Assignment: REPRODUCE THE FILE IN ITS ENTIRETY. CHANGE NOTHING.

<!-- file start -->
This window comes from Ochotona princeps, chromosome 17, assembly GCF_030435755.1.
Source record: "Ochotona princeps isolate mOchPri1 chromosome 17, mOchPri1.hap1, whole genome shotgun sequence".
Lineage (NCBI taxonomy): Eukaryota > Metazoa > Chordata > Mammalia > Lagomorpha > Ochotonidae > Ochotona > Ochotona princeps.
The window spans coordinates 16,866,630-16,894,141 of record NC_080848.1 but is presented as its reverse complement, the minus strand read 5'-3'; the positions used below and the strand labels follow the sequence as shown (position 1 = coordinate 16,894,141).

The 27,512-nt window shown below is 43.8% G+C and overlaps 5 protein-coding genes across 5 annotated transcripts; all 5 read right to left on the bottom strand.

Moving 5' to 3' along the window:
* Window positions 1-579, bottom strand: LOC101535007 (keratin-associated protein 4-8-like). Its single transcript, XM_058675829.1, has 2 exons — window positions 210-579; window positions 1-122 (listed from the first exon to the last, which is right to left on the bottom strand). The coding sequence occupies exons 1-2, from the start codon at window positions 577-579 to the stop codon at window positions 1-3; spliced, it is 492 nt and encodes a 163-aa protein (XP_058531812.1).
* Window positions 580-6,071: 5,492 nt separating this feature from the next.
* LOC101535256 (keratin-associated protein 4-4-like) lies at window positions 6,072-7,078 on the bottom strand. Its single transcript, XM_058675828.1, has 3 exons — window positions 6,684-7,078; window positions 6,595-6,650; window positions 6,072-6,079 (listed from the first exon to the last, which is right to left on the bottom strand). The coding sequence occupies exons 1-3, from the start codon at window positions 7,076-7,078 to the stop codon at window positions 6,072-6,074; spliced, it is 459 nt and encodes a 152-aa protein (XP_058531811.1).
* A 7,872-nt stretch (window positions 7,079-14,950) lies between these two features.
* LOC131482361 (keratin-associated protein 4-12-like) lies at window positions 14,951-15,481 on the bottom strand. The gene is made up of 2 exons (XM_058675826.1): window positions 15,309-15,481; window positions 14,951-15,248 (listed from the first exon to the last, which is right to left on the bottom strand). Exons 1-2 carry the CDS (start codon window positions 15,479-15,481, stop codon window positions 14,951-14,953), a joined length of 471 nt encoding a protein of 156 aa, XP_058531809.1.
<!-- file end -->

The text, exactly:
This window comes from Ochotona princeps, chromosome 17, assembly GCF_030435755.1.
Source record: "Ochotona princeps isolate mOchPri1 chromosome 17, mOchPri1.hap1, whole genome shotgun sequence".
Lineage (NCBI taxonomy): Eukaryota > Metazoa > Chordata > Mammalia > Lagomorpha > Ochotonidae > Ochotona > Ochotona princeps.
The window spans coordinates 16,866,630-16,894,141 of record NC_080848.1 but is presented as its reverse complement, the minus strand read 5'-3'; the positions used below and the strand labels follow the sequence as shown (position 1 = coordinate 16,894,141).

The 27,512-nt window shown below is 43.8% G+C and overlaps 5 protein-coding genes across 5 annotated transcripts; all 5 read right to left on the bottom strand.

Moving 5' to 3' along the window:
* Window positions 1-579, bottom strand: LOC101535007 (keratin-associated protein 4-8-like). Its single transcript, XM_058675829.1, has 2 exons — window positions 210-579; window positions 1-122 (listed from the first exon to the last, which is right to left on the bottom strand). The coding sequence occupies exons 1-2, from the start codon at window positions 577-579 to the stop codon at window positions 1-3; spliced, it is 492 nt and encodes a 163-aa protein (XP_058531812.1).
* Window positions 580-6,071: 5,492 nt separating this feature from the next.
* LOC101535256 (keratin-associated protein 4-4-like) lies at window positions 6,072-7,078 on the bottom strand. Its single transcript, XM_058675828.1, has 3 exons — window positions 6,684-7,078; window positions 6,595-6,650; window positions 6,072-6,079 (listed from the first exon to the last, which is right to left on the bottom strand). The coding sequence occupies exons 1-3, from the start codon at window positions 7,076-7,078 to the stop codon at window positions 6,072-6,074; spliced, it is 459 nt and encodes a 152-aa protein (XP_058531811.1).
* A 7,872-nt stretch (window positions 7,079-14,950) lies between these two features.
* LOC131482361 (keratin-associated protein 4-12-like) lies at window positions 14,951-15,481 on the bottom strand. The gene is made up of 2 exons (XM_058675826.1): window positions 15,309-15,481; window positions 14,951-15,248 (listed from the first exon to the last, which is right to left on the bottom strand). Exons 1-2 carry the CDS (start codon window positions 15,479-15,481, stop codon window positions 14,951-14,953), a joined length of 471 nt encoding a protein of 156 aa, XP_058531809.1.